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Working with Pages and Sites in Dreamweaver

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This chapter provides a plan of attack for creating pages in Dreamweaver. Whether you prefer to begin by drawing a rough plan of your site or by creating a graphic mock-up, working in a site is much better than simply individual creating pages. Learn how to create a site from the very beginning; create a place where you can store all of the information you want to use - a place that gives you a structure in which to work.
This chapter is exerpted from How to Use Dreamweaver® 4 and Fireworks® 4.

In This Chapter

  • How to Define a New Site

  • How to Create a New Page

  • How to Set Page Properties

  • How to Set the Page View

  • How to Save and Name a Page

  • How to Close and Retrieve Pages

  • How to Set a Browser to Preview Pages

Although you could just jump in and start creating pages in Dreamweaver, it is far better to plan your attack first. Many Web designers still use a pen and paper to draw a rough plan of how the finished site should look; other designers create a complete mock-up using graphics applications.

Regardless of how you plan your individual pages, working in a site is much better than simply creating pages. A site gives you somewhere to store all the information you want to use as well as a structure to work in.

You can check on the status of the site as a whole rather than checking every single page. Obviously, if you are planning a site that will only ever have one page, creating a site will probably be a touch of overkill. On the other hand, even sites that start small can grow and grow and grow!

How to Define a New Site

When you plan to create a Web site using Dreamweaver, you must first define the site before you can do any other work on the site. Dreamweaver allows you to create several Web sites, but you have to identify each one with a unique name. When you define a site, you create or specify a folder on your hard drive (called the local folder) in which all the files for this site are stored. You must define each Web site you create using Dreamweaver.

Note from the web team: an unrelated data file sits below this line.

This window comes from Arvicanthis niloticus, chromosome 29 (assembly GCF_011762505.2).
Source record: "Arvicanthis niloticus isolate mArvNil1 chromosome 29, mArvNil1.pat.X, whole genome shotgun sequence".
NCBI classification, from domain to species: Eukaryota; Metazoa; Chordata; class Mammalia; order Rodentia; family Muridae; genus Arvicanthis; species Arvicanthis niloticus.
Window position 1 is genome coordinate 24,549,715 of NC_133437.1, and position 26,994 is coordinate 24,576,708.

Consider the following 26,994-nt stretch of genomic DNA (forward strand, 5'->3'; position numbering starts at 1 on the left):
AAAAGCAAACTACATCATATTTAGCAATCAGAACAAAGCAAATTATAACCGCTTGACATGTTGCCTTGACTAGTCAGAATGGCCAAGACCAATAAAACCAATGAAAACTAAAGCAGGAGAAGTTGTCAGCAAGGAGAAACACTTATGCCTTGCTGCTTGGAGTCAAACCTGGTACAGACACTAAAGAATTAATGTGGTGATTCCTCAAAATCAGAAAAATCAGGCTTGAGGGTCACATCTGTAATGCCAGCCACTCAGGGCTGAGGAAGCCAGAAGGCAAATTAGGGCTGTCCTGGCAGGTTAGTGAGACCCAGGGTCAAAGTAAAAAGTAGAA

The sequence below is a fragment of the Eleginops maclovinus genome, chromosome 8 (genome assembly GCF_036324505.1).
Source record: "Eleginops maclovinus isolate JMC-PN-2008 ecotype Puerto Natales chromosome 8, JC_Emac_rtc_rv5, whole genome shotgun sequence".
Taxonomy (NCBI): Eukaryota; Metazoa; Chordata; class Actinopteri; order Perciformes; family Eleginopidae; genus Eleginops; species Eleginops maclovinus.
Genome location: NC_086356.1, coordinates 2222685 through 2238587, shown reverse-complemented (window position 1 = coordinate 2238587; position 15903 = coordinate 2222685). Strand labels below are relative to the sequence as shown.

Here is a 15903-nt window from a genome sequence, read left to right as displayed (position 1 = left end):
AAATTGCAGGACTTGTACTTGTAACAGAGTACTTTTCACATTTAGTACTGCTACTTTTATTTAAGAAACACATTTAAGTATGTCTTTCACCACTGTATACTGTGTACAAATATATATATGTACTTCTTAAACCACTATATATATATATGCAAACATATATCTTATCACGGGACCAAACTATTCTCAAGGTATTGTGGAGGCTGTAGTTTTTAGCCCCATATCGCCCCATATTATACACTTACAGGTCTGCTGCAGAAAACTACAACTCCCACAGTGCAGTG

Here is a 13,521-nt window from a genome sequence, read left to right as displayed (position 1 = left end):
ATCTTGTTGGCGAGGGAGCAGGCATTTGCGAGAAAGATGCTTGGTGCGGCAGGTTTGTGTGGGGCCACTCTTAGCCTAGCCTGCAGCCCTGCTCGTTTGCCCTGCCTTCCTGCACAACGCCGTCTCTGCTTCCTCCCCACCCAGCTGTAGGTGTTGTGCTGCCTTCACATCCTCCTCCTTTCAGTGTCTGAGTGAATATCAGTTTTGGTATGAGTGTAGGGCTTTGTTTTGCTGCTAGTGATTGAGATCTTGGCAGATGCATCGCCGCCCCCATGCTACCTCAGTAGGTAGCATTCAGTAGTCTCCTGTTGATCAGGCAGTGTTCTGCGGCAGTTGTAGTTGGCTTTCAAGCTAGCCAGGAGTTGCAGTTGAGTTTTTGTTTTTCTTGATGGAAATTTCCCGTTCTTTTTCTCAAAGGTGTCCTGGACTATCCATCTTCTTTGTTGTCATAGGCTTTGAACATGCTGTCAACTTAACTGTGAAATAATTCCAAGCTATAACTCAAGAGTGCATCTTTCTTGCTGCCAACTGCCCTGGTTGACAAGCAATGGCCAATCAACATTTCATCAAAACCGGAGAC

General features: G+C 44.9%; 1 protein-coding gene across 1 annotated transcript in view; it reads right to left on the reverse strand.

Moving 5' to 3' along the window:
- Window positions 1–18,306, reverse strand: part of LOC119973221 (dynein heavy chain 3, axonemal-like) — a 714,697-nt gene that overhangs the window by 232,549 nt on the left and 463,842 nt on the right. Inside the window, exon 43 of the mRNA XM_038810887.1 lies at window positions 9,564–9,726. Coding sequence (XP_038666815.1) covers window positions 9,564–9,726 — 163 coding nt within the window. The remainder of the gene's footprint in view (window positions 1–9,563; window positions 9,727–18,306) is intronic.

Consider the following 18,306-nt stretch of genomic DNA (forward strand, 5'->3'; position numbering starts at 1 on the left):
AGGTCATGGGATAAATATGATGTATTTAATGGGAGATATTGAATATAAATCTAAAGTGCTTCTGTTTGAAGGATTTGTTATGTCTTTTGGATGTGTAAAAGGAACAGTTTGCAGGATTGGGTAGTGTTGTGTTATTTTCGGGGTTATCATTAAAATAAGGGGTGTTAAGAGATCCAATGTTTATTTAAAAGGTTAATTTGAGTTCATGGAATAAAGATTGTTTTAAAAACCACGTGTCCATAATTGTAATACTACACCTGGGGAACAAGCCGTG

Open the Site Definition Dialog Box

Open Dreamweaver and choose Site, New Site to open the Site Definition dialog box.

Figure 3.1

Name the Site

From the Category list on the left side of the dialog box, make sure that Local Info is selected. In the Site Name box, type a name for this Web site. Perhaps MyFirstSite would be a good idea. Choose a name that relates to the site content; the descriptive name will help you later on when you have several sites to choose from.

Figure 3.2

Name the Location

Click the folder icon to the right of the Local Root Folder text box. The Choose Local Folder dialog box opens to enable you to navigate to the folder you want to use to store the files for this site. Select the folder you want to use and click Select (click Choose on the Mac). The path to the local root folder you have just chosen appears in the Local Root Folder text box.

Figure 3.3

Create the Site

You don't have to fill in anything else in the Site Definition dialog box for now; click OK to register your site name and folder location. An alert box opens, asking whether you want to create a cache for your new site. A cache helps the management of the site and ensures that links are kept up to date. Click the Create button to create the cache.

Figure 3.4

Open the Site Window

As soon as you click Create in Step 4, the screen changes to display the Site window. The right pane of the Site window shows the folder you have chosen to hold the files for your site. At the moment, there are no files for this new site, but when you do have files, they are displayed under the folder icon. Your site will soon grow and grow!

Figure 3.5

Understand the Site Window

After you have some files for the site, the Site window will display information about each file (as this example shows). After you have uploaded your site to a remote server, you can display the remote server in the left pane and transfer files from your local hard drive to the remote server by simply dragging them from one location to the other. You can see how your Web pages are linked to one another by clicking the Navigation button. This example shows an existing site with the files showing on both the local hard drive and remote servers.

Figure 3.6

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